The Bridge of Tomorrow (project title) centers around the Ehden & Quadisha Valleys in Lebanon. Agriculture with its crop wild relatives originated 12,000 years ago in the Fertile Crescent and expanded northward from the Mediterranean to Central Europe during the sixth millennium BC.
Ecosystems like here in the Fertile Crescent consist of many hot spots of diversity as in Europe where genetic multiples of wild crop relatives, forest tree species and local breeds can co-exist. My job was to raise awareness of whole ecosystems facing new challenges. There's some urgency connected to all this as climate change and migration of people out of rural areas could genetically alter the diversity they contain. We tried to express that urgency by sounding genuinely concerned and a little bit awed by it all. Particularly with lines like: Because once a genetic resource is lost...it's lost forever.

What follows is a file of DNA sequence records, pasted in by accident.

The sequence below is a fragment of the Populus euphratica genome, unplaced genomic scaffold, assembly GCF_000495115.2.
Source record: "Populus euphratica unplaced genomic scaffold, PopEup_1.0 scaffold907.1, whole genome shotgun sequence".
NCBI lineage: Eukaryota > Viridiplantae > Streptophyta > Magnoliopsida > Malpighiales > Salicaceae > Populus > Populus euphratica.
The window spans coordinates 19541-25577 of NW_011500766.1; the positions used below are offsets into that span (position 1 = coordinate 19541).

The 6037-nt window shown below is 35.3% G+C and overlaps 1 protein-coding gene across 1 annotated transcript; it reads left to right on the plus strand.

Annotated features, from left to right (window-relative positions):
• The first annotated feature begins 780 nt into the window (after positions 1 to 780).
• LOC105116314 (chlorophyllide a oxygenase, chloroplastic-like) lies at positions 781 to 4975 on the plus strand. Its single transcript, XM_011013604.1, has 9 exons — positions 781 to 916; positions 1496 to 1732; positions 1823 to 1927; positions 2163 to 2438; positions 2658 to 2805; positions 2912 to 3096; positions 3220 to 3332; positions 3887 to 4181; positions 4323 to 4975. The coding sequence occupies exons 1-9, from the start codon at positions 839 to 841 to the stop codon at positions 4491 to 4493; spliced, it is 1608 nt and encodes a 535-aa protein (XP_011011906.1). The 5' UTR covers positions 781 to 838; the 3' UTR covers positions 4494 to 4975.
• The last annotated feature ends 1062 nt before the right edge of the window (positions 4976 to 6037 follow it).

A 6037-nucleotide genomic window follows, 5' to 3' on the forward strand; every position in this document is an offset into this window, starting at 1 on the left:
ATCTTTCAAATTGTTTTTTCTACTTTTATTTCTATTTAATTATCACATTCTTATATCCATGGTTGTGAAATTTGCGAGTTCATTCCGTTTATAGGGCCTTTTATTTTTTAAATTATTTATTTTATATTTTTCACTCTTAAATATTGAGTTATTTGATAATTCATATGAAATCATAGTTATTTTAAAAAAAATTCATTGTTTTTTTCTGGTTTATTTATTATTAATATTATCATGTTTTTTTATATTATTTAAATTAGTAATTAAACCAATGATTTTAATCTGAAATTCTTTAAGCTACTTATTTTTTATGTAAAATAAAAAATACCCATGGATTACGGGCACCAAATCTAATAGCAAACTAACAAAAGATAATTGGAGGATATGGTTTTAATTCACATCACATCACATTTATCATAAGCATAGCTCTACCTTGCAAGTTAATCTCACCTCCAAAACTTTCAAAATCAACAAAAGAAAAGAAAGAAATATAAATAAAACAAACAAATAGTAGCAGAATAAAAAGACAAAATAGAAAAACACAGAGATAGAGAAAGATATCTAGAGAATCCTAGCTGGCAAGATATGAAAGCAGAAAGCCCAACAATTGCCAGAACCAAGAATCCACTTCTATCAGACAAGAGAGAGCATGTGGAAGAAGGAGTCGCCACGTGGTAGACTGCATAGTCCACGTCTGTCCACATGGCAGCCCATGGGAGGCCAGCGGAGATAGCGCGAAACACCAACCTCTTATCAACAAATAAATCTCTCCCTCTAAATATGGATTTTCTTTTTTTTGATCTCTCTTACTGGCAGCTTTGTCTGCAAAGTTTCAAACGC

This valley acted as a refuge during glacial cycles. Some species having high genetic diversity adapt to changing ecological conditions. If managed as a whole ecosystem, all those valuable genetic resources of crop wild relatives, animals and forest trees, can be effectively preserved.
The Bridge of Tomorrow is a pretty sizeable docu-something-or-another coming in at: thirteen and half minutes in length ...And I actually get an end credit.